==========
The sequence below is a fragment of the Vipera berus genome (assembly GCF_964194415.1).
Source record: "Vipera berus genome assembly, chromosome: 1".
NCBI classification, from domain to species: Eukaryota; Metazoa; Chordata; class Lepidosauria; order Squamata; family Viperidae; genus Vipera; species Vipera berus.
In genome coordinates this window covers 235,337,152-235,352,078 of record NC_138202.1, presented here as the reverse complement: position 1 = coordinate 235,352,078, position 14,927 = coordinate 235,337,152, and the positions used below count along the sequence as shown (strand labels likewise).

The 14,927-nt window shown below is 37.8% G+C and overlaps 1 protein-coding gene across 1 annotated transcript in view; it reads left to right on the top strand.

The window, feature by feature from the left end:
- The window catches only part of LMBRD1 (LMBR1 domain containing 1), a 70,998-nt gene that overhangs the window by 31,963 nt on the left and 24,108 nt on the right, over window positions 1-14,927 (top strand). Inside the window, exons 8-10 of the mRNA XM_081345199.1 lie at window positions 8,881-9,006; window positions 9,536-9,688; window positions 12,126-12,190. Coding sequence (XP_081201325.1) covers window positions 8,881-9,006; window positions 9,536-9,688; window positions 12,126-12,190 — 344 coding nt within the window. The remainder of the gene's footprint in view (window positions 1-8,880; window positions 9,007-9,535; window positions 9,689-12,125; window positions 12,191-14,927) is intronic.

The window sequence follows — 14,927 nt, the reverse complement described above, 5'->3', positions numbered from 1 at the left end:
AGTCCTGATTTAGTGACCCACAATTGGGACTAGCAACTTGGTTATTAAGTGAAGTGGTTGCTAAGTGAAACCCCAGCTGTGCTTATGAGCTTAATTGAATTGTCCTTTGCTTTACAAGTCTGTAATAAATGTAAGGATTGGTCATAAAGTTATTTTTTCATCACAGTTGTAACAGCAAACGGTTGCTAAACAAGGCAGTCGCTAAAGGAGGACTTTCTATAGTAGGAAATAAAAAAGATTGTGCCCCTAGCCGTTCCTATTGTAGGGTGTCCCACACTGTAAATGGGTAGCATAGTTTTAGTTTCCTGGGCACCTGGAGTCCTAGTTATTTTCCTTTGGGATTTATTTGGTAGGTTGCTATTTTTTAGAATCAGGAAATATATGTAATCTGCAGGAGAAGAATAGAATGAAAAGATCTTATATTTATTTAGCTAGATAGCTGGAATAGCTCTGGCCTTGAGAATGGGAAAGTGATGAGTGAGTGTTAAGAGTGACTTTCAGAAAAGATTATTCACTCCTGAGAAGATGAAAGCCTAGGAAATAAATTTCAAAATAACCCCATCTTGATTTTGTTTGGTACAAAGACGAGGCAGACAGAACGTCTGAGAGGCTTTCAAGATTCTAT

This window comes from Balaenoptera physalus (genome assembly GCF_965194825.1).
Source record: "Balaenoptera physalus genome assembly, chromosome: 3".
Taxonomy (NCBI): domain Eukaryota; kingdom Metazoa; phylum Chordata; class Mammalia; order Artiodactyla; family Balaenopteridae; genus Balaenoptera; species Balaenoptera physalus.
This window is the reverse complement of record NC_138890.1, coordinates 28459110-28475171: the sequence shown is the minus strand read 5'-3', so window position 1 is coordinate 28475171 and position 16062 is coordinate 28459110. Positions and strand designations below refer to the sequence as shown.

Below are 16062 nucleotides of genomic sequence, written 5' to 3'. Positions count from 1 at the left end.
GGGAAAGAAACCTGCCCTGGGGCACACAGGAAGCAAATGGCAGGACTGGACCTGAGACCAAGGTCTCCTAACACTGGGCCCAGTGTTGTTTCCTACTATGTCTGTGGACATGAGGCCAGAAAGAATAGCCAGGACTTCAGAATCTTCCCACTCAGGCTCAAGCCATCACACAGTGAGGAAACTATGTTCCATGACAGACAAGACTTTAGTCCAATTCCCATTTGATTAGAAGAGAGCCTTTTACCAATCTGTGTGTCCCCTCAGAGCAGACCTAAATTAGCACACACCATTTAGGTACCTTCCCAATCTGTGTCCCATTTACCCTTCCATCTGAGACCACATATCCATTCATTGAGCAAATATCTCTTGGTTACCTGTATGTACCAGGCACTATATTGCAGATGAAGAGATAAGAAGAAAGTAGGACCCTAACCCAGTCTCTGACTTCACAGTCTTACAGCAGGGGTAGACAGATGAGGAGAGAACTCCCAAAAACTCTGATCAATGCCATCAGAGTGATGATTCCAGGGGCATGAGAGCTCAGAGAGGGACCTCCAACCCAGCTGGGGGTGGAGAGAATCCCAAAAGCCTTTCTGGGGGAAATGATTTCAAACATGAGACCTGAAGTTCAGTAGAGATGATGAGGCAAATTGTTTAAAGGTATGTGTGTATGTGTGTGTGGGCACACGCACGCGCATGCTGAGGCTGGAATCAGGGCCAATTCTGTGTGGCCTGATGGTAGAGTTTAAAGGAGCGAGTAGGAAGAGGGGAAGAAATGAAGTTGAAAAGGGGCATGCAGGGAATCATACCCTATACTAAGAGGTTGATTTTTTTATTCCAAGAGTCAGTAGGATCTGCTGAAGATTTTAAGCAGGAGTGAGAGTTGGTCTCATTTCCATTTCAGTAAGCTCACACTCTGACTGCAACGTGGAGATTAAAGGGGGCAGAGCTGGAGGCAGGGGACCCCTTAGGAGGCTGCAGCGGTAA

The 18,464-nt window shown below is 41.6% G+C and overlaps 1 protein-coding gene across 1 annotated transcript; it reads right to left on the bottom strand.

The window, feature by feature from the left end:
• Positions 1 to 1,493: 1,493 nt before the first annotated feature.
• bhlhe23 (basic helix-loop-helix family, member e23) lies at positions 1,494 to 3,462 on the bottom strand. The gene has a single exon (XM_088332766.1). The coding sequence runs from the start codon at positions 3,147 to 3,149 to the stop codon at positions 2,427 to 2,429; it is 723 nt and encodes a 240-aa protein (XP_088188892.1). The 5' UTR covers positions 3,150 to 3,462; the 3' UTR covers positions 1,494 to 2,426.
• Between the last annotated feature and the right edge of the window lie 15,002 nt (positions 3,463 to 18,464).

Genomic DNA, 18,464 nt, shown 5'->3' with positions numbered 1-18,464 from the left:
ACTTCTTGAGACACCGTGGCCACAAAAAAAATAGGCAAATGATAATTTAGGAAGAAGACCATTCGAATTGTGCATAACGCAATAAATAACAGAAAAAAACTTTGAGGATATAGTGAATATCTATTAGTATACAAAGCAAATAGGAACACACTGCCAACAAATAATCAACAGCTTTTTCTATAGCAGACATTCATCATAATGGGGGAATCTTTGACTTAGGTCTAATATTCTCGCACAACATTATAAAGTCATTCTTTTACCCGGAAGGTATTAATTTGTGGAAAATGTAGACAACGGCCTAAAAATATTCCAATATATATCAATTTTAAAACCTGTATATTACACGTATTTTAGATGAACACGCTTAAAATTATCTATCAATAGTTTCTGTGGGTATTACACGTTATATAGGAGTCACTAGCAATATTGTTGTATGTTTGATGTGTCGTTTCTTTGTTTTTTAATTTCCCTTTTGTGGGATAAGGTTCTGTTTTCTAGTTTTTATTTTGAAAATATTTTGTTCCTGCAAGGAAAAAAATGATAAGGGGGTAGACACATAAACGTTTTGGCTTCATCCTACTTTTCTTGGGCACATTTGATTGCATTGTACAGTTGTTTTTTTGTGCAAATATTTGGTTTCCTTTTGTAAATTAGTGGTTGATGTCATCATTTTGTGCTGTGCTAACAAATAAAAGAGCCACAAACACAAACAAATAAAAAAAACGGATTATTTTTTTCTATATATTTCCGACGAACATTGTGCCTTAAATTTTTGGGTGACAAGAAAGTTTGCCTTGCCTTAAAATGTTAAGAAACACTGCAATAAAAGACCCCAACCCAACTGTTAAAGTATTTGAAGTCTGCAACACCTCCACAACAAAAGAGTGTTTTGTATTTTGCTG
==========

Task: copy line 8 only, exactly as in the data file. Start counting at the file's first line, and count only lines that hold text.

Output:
The window sequence follows — 14,927 nt, the reverse complement described above, 5'->3', positions numbered from 1 at the left end: